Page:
Lawyer Bait

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Monday, April 12, 2010

The Issue of Scale - Part 2 - The Basketball through the Python

What a difference a week makes...

QTS announced they will bring up to 1M square feet into the market after they purchased a former chip fab plant in Richmond VA.

Digital Realty Trust announced they they are full as is DuPont Fabros in Northern VA and they will both be expanding to the tune of ~100K feet each. In total that is roughly 120 MW, I am not sure on the time period over which the inventory will be rolled out.

So given that coming into the year, about 9Mw were taken per quarter in Northern VA, and the recent leasing of at least that much in March means that things are growing not abating. That does not include the ~1200 MW that the Government will need to start planning for consolidation starting in 2011.

So this example brings me to the next issue of scale which is reality of expectations.

Specifically expectations that the available space will be there when needed. If the Government or the Systems Integrators think that 1200MW will just appear, then lets look at reality.

Lets say 12 agencies need 100MW each. With 10 -20MW available in any given quarter as move in condition - i.e. we tour it, we like it, we want it, price is fair, where do I sign, space is finished condition - this means in ten years the space will be there. Ten years to do a consolidation that has been set to take two years. For each agency.

At a cost of $1200/ft, and 10k ft = 1.2 MW and 1200 MW are needed/100 per agency... For 100 MW the capital needed is $1B. Times 12 = $12B. For ~1M sq. ft.

Investors are you listening? That is $12,000,000,000 that is needed to fund building data centers that are green, efficient, and presumably modular in design and deployment. For one project from one customer. In a two year time frame. I mentioned that the power had to be green right? Oh and did I mention that gear needs to be ordered to replace the old stuff, moved if it's still good and in working condition, and all brought together within specific windows to minimize downtime? People can't NOT get their Social Security checks.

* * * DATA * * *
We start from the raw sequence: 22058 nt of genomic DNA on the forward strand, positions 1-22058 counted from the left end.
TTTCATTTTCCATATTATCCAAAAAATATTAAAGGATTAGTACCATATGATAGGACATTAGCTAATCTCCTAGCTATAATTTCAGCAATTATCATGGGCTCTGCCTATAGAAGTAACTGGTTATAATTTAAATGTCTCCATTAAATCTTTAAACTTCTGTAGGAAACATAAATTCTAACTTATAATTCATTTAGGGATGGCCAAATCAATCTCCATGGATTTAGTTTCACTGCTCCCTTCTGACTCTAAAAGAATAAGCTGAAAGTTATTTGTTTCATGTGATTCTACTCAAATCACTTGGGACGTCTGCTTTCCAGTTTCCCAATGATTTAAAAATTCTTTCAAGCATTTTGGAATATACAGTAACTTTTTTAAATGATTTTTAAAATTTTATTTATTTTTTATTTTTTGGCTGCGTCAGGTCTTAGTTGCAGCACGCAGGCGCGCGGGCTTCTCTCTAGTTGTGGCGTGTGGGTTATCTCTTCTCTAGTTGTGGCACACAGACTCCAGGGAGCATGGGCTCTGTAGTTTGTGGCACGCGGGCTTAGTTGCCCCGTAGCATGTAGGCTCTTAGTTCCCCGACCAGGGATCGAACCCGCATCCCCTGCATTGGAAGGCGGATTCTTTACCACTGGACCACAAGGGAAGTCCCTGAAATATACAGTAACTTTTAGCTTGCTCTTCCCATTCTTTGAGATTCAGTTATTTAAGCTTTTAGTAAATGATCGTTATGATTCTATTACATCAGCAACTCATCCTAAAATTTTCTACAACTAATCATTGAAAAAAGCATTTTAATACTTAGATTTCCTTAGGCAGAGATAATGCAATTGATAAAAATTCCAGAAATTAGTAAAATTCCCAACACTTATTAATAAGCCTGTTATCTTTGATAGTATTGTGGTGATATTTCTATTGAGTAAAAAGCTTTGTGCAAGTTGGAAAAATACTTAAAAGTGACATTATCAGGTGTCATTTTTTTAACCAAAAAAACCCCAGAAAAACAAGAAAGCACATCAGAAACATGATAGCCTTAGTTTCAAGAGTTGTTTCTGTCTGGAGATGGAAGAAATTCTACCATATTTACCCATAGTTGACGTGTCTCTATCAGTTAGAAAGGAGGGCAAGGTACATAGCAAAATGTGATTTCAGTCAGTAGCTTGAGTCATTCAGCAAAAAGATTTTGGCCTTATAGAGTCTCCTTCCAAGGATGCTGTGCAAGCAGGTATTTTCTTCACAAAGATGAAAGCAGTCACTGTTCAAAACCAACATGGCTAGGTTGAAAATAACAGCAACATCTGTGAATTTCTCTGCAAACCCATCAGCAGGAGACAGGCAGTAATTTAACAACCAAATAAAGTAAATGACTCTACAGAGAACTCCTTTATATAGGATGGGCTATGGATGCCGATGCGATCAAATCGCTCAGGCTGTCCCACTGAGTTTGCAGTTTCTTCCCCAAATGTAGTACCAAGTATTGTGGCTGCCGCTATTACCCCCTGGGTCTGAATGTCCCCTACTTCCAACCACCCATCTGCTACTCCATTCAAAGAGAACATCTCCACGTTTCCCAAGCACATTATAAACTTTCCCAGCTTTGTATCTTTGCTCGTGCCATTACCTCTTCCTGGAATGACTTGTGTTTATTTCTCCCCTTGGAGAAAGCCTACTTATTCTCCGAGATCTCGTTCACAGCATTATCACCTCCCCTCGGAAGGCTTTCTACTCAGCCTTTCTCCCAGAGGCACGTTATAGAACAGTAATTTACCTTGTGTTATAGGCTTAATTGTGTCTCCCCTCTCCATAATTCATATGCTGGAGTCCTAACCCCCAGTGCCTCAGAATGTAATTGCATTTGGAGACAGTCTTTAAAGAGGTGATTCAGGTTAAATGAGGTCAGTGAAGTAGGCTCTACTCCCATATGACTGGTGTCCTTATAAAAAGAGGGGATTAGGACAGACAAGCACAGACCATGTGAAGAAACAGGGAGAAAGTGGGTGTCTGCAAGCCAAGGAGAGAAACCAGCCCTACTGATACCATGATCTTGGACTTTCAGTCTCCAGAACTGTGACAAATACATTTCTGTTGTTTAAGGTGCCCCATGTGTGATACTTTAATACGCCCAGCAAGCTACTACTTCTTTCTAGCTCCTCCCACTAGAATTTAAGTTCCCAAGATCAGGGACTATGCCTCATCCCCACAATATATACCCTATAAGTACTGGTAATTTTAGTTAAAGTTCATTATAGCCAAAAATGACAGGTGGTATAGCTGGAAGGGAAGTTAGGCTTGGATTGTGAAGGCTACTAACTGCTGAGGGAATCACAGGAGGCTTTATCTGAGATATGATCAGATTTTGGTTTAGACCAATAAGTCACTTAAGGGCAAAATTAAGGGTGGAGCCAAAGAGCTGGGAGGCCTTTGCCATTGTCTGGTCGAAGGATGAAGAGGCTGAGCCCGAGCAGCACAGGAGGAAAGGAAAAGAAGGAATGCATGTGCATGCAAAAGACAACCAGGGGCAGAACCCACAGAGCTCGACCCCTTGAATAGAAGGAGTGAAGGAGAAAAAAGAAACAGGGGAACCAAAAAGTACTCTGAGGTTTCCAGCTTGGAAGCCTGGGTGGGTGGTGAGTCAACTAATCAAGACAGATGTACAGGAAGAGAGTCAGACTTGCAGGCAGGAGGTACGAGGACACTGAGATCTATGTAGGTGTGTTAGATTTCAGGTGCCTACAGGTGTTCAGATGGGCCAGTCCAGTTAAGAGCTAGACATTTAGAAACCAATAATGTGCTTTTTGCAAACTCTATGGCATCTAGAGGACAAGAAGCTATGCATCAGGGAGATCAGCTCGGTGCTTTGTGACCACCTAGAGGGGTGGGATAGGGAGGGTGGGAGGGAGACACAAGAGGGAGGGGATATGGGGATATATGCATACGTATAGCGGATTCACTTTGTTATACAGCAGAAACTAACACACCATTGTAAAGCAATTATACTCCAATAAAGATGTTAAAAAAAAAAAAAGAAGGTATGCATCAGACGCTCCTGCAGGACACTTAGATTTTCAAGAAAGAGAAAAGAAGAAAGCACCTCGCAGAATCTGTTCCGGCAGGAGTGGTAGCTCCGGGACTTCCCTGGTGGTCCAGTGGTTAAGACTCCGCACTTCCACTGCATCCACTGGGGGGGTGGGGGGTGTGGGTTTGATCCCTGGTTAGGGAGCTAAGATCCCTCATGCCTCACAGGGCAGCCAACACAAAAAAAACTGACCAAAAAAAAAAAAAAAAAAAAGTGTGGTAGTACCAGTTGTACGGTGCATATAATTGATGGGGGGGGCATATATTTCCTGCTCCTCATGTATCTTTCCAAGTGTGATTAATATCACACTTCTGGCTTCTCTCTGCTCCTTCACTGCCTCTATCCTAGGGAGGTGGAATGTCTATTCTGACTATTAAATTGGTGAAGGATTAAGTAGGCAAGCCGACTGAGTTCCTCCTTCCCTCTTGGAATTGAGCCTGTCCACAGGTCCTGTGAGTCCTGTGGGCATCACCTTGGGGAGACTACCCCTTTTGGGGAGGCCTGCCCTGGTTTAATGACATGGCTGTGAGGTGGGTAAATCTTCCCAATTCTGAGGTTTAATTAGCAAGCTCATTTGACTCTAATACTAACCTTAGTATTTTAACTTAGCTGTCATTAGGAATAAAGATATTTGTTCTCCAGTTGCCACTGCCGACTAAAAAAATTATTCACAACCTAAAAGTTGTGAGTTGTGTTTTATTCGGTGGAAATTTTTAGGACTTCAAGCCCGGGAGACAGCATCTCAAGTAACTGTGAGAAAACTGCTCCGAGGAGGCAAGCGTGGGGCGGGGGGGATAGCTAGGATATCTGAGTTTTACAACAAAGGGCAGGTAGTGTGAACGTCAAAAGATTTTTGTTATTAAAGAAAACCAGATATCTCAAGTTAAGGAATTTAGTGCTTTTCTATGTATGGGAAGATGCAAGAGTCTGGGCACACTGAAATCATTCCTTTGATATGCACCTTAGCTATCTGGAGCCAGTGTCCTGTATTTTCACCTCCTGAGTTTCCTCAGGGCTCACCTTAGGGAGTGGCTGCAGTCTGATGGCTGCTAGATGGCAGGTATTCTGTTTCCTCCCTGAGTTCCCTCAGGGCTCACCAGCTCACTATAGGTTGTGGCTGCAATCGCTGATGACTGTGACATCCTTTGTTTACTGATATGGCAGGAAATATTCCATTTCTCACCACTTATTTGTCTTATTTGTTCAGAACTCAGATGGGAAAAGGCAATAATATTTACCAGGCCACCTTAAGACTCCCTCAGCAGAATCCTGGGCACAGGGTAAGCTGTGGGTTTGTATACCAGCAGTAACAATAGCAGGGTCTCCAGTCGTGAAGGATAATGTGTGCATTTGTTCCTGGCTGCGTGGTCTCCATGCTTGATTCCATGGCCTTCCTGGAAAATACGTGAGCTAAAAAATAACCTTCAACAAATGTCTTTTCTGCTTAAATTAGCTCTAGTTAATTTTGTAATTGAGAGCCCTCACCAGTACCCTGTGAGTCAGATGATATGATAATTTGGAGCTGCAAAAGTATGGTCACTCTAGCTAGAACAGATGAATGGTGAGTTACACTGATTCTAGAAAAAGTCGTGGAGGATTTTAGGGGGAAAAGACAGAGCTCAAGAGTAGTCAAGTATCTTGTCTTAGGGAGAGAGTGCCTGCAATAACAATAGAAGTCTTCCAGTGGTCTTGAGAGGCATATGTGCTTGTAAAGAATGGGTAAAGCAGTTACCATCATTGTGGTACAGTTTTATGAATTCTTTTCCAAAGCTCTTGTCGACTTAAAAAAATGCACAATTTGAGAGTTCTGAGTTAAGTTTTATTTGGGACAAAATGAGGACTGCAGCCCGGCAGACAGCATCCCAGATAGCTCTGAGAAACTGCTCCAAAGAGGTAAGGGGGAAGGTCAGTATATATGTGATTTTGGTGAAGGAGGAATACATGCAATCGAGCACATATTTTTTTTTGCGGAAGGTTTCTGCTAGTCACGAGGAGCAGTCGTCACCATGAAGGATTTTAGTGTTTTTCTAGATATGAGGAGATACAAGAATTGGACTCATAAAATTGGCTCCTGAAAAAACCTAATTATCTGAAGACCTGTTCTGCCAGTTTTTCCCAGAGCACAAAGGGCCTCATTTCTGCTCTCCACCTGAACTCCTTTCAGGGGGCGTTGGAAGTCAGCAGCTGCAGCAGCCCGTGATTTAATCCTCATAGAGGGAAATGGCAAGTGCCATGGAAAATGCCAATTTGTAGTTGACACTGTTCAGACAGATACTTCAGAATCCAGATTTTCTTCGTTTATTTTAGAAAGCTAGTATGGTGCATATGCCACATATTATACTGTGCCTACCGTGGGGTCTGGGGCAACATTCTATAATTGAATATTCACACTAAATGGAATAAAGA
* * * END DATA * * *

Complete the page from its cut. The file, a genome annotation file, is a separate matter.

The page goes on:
Using an industry estimate of 4 months to complete a 10k ft computer room - 1,000,000 square feet/10,000*4 months/12 = 33 years if we start now. No, that does not factor in economies of scale/parallel building projects, etc.

If we deploy 1M square feet at once then maybe to get a shell up takes 2 years, but figuring out how to chunk it up is a different story, and also where the time gets eaten up.

How much of the space needs to be in a SCIF and/or adhere to DCID 6-9? Where is the failover site going to be to make things redundant? Is all the data and equipment at the same level of security? Should it be? How do we connect it all?

I can hear the Cloud pundits say - put it in 'the cloud!'

How many of them have 12MW of cloud deployed let alone 1200? Does the data stay in the US? Can they prove it? Are all the facilities secure? How secure? Why do I have to pay to move data from site to site? How many vendors, license agreements, leases, and operations people, technologies, and methodologies do we need to be aware of?